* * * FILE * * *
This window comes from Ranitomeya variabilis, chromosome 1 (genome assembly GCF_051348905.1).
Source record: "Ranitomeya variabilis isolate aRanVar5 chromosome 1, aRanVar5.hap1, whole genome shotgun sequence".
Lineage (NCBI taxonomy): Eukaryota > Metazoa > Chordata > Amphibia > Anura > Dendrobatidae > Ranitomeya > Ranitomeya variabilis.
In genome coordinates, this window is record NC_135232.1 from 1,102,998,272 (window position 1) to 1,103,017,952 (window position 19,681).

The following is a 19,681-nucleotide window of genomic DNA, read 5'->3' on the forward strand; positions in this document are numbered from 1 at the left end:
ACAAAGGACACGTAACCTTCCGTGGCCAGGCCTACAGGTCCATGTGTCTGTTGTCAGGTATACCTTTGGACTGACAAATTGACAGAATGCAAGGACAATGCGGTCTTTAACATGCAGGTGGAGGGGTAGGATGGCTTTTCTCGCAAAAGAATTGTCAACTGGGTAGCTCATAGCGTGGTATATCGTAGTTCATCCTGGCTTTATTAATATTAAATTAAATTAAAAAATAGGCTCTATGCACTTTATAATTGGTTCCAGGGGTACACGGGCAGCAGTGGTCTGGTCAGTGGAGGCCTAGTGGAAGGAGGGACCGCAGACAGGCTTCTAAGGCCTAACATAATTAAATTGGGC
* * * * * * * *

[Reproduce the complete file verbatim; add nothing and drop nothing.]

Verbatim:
This window comes from Ranitomeya variabilis, chromosome 1 (genome assembly GCF_051348905.1).
Source record: "Ranitomeya variabilis isolate aRanVar5 chromosome 1, aRanVar5.hap1, whole genome shotgun sequence".
Lineage (NCBI taxonomy): Eukaryota > Metazoa > Chordata > Amphibia > Anura > Dendrobatidae > Ranitomeya > Ranitomeya variabilis.
In genome coordinates, this window is record NC_135232.1 from 1,102,998,272 (window position 1) to 1,103,017,952 (window position 19,681).

The following is a 19,681-nucleotide window of genomic DNA, read 5'->3' on the forward strand; positions in this document are numbered from 1 at the left end:
ACAAAGGACACGTAACCTTCCGTGGCCAGGCCTACAGGTCCATGTGTCTGTTGTCAGGTATACCTTTGGACTGACAAATTGACAGAATGCAAGGACAATGCGGTCTTTAACATGCAGGTGGAGGGGTAGGATGGCTTTTCTCGCAAAAGAATTGTCAACTGGGTAGCTCATAGCGTGGTATATCGTAGTTCATCCTGGCTTTATTAATATTAAATTAAATTAAAAAATAGGCTCTATGCACTTTATAATTGGTTCCAGGGGTACACGGGCAGCAGTGGTCTGGTCAGTGGAGGCCTAGTGGAAGGAGGGACCGCAGACAGGCTTCTAAGGCCTAACATAATTAAATTGGGC